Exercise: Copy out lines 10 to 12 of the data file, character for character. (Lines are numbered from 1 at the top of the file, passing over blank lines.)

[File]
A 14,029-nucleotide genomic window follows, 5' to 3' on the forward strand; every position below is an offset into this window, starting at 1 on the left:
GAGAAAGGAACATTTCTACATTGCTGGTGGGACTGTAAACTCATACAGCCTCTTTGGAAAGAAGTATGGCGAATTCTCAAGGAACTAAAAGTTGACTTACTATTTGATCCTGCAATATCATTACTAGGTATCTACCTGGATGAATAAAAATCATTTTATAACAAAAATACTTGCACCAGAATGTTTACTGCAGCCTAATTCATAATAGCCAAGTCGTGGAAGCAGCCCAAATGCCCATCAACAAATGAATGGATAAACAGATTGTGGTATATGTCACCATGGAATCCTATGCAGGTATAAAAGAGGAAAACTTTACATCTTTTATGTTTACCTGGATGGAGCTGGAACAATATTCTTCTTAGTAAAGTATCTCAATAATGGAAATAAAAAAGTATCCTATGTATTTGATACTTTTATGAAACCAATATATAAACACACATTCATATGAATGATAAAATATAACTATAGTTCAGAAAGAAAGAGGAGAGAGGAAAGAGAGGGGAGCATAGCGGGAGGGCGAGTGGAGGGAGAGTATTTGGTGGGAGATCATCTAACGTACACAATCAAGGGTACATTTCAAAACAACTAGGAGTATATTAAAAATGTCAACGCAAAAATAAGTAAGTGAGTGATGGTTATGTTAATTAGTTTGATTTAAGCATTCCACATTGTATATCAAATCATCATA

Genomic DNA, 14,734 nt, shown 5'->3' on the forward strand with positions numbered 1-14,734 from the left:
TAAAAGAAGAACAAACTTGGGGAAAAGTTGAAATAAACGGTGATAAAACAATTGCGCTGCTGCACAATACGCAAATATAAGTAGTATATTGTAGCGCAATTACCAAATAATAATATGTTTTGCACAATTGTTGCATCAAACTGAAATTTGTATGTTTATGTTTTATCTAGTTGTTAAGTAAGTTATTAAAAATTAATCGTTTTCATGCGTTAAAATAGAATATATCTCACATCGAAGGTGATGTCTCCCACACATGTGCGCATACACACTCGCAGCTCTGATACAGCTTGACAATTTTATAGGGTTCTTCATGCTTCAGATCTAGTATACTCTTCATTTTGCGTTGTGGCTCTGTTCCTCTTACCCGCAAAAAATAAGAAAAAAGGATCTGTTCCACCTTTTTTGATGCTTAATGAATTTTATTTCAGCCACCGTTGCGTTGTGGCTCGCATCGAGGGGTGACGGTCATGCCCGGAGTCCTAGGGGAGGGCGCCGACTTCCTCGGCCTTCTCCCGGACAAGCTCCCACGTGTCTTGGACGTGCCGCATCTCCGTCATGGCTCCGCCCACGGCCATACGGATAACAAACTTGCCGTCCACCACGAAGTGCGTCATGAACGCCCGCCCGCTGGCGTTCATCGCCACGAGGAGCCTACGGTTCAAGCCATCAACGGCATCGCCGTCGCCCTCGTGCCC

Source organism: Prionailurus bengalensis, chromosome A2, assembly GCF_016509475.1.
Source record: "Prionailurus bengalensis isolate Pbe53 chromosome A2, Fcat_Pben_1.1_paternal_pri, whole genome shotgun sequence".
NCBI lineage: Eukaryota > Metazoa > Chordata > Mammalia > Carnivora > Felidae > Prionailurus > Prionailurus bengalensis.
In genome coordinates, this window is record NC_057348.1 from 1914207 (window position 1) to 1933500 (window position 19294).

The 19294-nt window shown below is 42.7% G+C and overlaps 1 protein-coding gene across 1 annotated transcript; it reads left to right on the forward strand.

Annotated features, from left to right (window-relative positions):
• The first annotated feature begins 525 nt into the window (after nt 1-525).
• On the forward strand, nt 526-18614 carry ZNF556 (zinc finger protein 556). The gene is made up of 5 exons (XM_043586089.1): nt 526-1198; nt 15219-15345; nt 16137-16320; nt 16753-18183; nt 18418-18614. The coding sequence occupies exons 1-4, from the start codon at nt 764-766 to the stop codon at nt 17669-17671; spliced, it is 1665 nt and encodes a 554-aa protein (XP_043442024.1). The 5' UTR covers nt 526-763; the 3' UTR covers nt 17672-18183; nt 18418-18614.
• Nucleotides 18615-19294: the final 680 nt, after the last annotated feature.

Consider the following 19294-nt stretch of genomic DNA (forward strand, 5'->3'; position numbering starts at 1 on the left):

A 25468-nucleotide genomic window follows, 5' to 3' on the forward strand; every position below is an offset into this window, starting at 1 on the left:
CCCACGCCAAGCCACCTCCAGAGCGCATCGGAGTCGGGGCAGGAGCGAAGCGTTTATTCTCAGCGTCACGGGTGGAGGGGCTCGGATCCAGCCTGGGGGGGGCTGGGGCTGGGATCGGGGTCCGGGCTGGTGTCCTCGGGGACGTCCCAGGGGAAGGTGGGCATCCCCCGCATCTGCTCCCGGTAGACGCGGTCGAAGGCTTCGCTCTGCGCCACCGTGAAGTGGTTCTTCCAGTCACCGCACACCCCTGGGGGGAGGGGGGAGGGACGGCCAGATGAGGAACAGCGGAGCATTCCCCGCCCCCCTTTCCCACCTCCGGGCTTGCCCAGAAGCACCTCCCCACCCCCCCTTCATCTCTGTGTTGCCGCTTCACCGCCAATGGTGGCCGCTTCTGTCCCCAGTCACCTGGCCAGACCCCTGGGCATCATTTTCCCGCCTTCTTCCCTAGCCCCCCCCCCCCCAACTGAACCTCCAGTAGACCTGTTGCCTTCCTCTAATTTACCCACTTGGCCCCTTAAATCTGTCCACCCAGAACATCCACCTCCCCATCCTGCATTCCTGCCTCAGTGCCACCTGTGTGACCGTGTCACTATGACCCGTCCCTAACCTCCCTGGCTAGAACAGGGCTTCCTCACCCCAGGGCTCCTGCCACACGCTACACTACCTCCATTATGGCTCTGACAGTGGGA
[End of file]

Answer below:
Annotated features, from left to right (window-relative positions):
• The first annotated feature begins 525 nt into the window (after nt 1-525).
• On the forward strand, nt 526-18614 carry ZNF556 (zinc finger protein 556). The gene is made up of 5 exons (XM_043586089.1): nt 526-1198; nt 15219-15345; nt 16137-16320; nt 16753-18183; nt 18418-18614. The coding sequence occupies exons 1-4, from the start codon at nt 764-766 to the stop codon at nt 17669-17671; spliced, it is 1665 nt and encodes a 554-aa protein (XP_043442024.1). The 5' UTR covers nt 526-763; the 3' UTR covers nt 17672-18183; nt 18418-18614.